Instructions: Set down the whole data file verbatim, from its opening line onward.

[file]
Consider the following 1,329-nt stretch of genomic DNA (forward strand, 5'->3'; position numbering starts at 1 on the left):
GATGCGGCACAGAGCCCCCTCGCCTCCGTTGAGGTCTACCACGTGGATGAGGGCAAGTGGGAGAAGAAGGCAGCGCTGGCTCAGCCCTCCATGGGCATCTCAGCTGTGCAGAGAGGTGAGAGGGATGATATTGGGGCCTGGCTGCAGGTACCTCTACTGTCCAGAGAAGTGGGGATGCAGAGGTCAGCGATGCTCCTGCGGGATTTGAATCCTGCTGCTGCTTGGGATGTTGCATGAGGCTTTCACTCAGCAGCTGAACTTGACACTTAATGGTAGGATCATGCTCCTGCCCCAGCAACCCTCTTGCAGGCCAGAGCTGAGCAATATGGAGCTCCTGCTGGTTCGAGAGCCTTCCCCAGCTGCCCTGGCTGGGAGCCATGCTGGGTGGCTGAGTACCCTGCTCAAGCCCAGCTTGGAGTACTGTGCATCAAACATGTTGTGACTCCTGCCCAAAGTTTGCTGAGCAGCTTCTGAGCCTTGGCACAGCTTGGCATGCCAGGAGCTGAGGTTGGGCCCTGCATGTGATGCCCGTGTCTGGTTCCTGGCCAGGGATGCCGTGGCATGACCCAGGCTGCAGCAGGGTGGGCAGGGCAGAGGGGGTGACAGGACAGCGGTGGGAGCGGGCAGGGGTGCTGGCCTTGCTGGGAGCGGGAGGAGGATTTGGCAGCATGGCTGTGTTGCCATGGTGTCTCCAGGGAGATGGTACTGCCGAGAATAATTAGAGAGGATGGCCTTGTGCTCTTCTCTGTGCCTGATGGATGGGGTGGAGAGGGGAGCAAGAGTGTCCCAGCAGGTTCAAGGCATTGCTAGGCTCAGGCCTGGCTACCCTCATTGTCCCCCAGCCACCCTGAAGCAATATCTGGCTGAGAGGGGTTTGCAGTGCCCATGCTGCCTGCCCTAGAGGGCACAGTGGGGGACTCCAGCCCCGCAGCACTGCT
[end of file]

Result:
Consider the following 1,329-nt stretch of genomic DNA (forward strand, 5'->3'; position numbering starts at 1 on the left):
GATGCGGCACAGAGCCCCCTCGCCTCCGTTGAGGTCTACCACGTGGATGAGGGCAAGTGGGAGAAGAAGGCAGCGCTGGCTCAGCCCTCCATGGGCATCTCAGCTGTGCAGAGAGGTGAGAGGGATGATATTGGGGCCTGGCTGCAGGTACCTCTACTGTCCAGAGAAGTGGGGATGCAGAGGTCAGCGATGCTCCTGCGGGATTTGAATCCTGCTGCTGCTTGGGATGTTGCATGAGGCTTTCACTCAGCAGCTGAACTTGACACTTAATGGTAGGATCATGCTCCTGCCCCAGCAACCCTCTTGCAGGCCAGAGCTGAGCAATATGGAGCTCCTGCTGGTTCGAGAGCCTTCCCCAGCTGCCCTGGCTGGGAGCCATGCTGGGTGGCTGAGTACCCTGCTCAAGCCCAGCTTGGAGTACTGTGCATCAAACATGTTGTGACTCCTGCCCAAAGTTTGCTGAGCAGCTTCTGAGCCTTGGCACAGCTTGGCATGCCAGGAGCTGAGGTTGGGCCCTGCATGTGATGCCCGTGTCTGGTTCCTGGCCAGGGATGCCGTGGCATGACCCAGGCTGCAGCAGGGTGGGCAGGGCAGAGGGGGTGACAGGACAGCGGTGGGAGCGGGCAGGGGTGCTGGCCTTGCTGGGAGCGGGAGGAGGATTTGGCAGCATGGCTGTGTTGCCATGGTGTCTCCAGGGAGATGGTACTGCCGAGAATAATTAGAGAGGATGGCCTTGTGCTCTTCTCTGTGCCTGATGGATGGGGTGGAGAGGGGAGCAAGAGTGTCCCAGCAGGTTCAAGGCATTGCTAGGCTCAGGCCTGGCTACCCTCATTGTCCCCCAGCCACCCTGAAGCAATATCTGGCTGAGAGGGGTTTGCAGTGCCCATGCTGCCTGCCCTAGAGGGCACAGTGGGGGACTCCAGCCCCGCAGCACTGCT